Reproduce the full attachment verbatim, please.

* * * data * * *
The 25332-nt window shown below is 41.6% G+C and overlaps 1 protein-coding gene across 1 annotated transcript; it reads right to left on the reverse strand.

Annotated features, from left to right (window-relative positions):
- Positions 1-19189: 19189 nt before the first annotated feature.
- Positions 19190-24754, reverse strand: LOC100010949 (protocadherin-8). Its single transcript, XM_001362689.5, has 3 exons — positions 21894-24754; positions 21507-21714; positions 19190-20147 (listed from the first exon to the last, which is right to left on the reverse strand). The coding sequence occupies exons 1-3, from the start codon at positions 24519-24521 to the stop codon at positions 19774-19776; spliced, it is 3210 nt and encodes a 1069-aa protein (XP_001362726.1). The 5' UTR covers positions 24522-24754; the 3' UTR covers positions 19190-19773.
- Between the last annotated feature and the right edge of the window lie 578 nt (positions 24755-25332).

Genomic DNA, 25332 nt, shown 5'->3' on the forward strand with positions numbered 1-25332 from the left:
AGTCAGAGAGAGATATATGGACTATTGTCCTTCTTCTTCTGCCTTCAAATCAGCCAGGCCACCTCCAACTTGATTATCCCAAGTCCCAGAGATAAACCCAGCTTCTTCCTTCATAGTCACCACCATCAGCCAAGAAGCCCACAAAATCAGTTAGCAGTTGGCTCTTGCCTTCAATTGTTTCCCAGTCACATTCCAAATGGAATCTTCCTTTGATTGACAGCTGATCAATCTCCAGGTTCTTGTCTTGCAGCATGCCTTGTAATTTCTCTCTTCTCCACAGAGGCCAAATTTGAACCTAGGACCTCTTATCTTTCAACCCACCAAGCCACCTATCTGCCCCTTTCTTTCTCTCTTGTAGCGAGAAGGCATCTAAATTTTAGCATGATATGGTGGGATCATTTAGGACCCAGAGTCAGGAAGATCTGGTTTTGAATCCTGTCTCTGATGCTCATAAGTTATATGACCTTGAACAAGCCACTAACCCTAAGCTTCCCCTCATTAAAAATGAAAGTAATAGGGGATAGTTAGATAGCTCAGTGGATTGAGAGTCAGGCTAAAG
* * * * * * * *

The 25332-nt window shown below is 41.6% G+C and overlaps 1 protein-coding gene across 1 annotated transcript; it reads right to left on the reverse strand.

Annotated features, from left to right (window-relative positions):
- Positions 1-19189: 19189 nt before the first annotated feature.
- Positions 19190-24754, reverse strand: LOC100010949 (protocadherin-8). Its single transcript, XM_001362689.5, has 3 exons — positions 21894-24754; positions 21507-21714; positions 19190-20147 (listed from the first exon to the last, which is right to left on the reverse strand). The coding sequence occupies exons 1-3, from the start codon at positions 24519-24521 to the stop codon at positions 19774-19776; spliced, it is 3210 nt and encodes a 1069-aa protein (XP_001362726.1). The 5' UTR covers positions 24522-24754; the 3' UTR covers positions 19190-19773.
- Between the last annotated feature and the right edge of the window lie 578 nt (positions 24755-25332).

Genomic DNA, 25332 nt, shown 5'->3' on the forward strand with positions numbered 1-25332 from the left:
AGTCAGAGAGAGATATATGGACTATTGTCCTTCTTCTTCTGCCTTCAAATCAGCCAGGCCACCTCCAACTTGATTATCCCAAGTCCCAGAGATAAACCCAGCTTCTTCCTTCATAGTCACCACCATCAGCCAAGAAGCCCACAAAATCAGTTAGCAGTTGGCTCTTGCCTTCAATTGTTTCCCAGTCACATTCCAAATGGAATCTTCCTTTGATTGACAGCTGATCAATCTCCAGGTTCTTGTCTTGCAGCATGCCTTGTAATTTCTCTCTTCTCCACAGAGGCCAAATTTGAACCTAGGACCTCTTATCTTTCAACCCACCAAGCCACCTATCTGCCCCTTTCTTTCTCTCTTGTAGCGAGAAGGCATCTAAATTTTAGCATGATATGGTGGGATCATTTAGGACCCAGAGTCAGGAAGATCTGGTTTTGAATCCTGTCTCTGATGCTCATAAGTTATATGACCTTGAACAAGCCACTAACCCTAAGCTTCCCCTCATTAAAAATGAAAGTAATAGGGGATAGTTAGATAGCTCAGTGGATTGAGAGTCAGGCTAAAG